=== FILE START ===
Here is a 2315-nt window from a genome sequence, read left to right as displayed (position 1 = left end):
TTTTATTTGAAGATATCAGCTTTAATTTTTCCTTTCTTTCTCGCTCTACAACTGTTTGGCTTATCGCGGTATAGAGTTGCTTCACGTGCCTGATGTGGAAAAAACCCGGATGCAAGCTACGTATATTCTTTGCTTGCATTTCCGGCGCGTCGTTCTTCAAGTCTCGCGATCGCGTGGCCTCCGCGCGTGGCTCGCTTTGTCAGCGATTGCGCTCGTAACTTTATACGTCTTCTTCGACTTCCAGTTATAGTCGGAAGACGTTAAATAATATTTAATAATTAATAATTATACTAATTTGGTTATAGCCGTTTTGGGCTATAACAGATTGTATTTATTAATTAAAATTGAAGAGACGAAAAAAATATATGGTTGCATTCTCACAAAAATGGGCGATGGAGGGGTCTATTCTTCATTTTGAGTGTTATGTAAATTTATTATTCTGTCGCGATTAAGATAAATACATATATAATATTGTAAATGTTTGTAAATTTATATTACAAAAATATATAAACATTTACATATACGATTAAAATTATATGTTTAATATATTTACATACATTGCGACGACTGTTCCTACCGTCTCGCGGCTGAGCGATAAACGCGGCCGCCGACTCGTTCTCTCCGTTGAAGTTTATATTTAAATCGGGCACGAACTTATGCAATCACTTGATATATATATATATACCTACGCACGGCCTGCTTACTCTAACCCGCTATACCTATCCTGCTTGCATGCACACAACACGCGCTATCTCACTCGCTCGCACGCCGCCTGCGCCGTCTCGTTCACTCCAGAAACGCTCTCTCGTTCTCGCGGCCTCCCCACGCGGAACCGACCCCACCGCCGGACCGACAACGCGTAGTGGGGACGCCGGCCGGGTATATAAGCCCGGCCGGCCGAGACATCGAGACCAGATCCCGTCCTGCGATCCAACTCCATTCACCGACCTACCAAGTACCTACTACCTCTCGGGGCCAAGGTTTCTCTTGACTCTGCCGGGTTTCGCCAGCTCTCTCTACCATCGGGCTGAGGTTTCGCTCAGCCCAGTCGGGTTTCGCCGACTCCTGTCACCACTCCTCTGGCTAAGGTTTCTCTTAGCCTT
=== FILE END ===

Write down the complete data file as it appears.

Here is a 2315-nt window from a genome sequence, read left to right as displayed (position 1 = left end):
TTTTATTTGAAGATATCAGCTTTAATTTTTCCTTTCTTTCTCGCTCTACAACTGTTTGGCTTATCGCGGTATAGAGTTGCTTCACGTGCCTGATGTGGAAAAAACCCGGATGCAAGCTACGTATATTCTTTGCTTGCATTTCCGGCGCGTCGTTCTTCAAGTCTCGCGATCGCGTGGCCTCCGCGCGTGGCTCGCTTTGTCAGCGATTGCGCTCGTAACTTTATACGTCTTCTTCGACTTCCAGTTATAGTCGGAAGACGTTAAATAATATTTAATAATTAATAATTATACTAATTTGGTTATAGCCGTTTTGGGCTATAACAGATTGTATTTATTAATTAAAATTGAAGAGACGAAAAAAATATATGGTTGCATTCTCACAAAAATGGGCGATGGAGGGGTCTATTCTTCATTTTGAGTGTTATGTAAATTTATTATTCTGTCGCGATTAAGATAAATACATATATAATATTGTAAATGTTTGTAAATTTATATTACAAAAATATATAAACATTTACATATACGATTAAAATTATATGTTTAATATATTTACATACATTGCGACGACTGTTCCTACCGTCTCGCGGCTGAGCGATAAACGCGGCCGCCGACTCGTTCTCTCCGTTGAAGTTTATATTTAAATCGGGCACGAACTTATGCAATCACTTGATATATATATATATACCTACGCACGGCCTGCTTACTCTAACCCGCTATACCTATCCTGCTTGCATGCACACAACACGCGCTATCTCACTCGCTCGCACGCCGCCTGCGCCGTCTCGTTCACTCCAGAAACGCTCTCTCGTTCTCGCGGCCTCCCCACGCGGAACCGACCCCACCGCCGGACCGACAACGCGTAGTGGGGACGCCGGCCGGGTATATAAGCCCGGCCGGCCGAGACATCGAGACCAGATCCCGTCCTGCGATCCAACTCCATTCACCGACCTACCAAGTACCTACTACCTCTCGGGGCCAAGGTTTCTCTTGACTCTGCCGGGTTTCGCCAGCTCTCTCTACCATCGGGCTGAGGTTTCGCTCAGCCCAGTCGGGTTTCGCCGACTCCTGTCACCACTCCTCTGGCTAAGGTTTCTCTTAGCCTT